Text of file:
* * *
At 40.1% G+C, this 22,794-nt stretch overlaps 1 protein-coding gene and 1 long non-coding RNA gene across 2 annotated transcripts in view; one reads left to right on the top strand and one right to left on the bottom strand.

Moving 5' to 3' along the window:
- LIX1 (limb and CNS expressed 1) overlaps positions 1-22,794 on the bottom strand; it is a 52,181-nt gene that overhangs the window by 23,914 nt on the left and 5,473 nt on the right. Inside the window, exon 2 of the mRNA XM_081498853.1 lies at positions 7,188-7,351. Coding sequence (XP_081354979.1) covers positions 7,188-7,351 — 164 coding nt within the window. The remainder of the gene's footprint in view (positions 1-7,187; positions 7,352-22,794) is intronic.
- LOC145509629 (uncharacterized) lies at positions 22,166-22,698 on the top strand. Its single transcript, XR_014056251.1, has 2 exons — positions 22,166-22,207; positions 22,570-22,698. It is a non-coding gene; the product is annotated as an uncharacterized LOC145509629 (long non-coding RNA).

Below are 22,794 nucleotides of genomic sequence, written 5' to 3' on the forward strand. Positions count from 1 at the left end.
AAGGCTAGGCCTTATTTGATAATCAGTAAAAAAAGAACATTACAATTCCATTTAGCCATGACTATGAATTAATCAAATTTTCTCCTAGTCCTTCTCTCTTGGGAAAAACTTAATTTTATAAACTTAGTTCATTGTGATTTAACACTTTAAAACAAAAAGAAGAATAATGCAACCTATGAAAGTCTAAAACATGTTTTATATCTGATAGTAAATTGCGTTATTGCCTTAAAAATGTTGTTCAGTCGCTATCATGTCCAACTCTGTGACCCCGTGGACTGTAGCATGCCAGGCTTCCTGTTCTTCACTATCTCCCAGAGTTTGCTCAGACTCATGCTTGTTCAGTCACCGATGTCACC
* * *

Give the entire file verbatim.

At 40.1% G+C, this 22,794-nt stretch overlaps 1 protein-coding gene and 1 long non-coding RNA gene across 2 annotated transcripts in view; one reads left to right on the top strand and one right to left on the bottom strand.

Moving 5' to 3' along the window:
- LIX1 (limb and CNS expressed 1) overlaps positions 1-22,794 on the bottom strand; it is a 52,181-nt gene that overhangs the window by 23,914 nt on the left and 5,473 nt on the right. Inside the window, exon 2 of the mRNA XM_081498853.1 lies at positions 7,188-7,351. Coding sequence (XP_081354979.1) covers positions 7,188-7,351 — 164 coding nt within the window. The remainder of the gene's footprint in view (positions 1-7,187; positions 7,352-22,794) is intronic.
- LOC145509629 (uncharacterized) lies at positions 22,166-22,698 on the top strand. Its single transcript, XR_014056251.1, has 2 exons — positions 22,166-22,207; positions 22,570-22,698. It is a non-coding gene; the product is annotated as an uncharacterized LOC145509629 (long non-coding RNA).

Below are 22,794 nucleotides of genomic sequence, written 5' to 3' on the forward strand. Positions count from 1 at the left end.
AAGGCTAGGCCTTATTTGATAATCAGTAAAAAAAGAACATTACAATTCCATTTAGCCATGACTATGAATTAATCAAATTTTCTCCTAGTCCTTCTCTCTTGGGAAAAACTTAATTTTATAAACTTAGTTCATTGTGATTTAACACTTTAAAACAAAAAGAAGAATAATGCAACCTATGAAAGTCTAAAACATGTTTTATATCTGATAGTAAATTGCGTTATTGCCTTAAAAATGTTGTTCAGTCGCTATCATGTCCAACTCTGTGACCCCGTGGACTGTAGCATGCCAGGCTTCCTGTTCTTCACTATCTCCCAGAGTTTGCTCAGACTCATGCTTGTTCAGTCACCGATGTCACC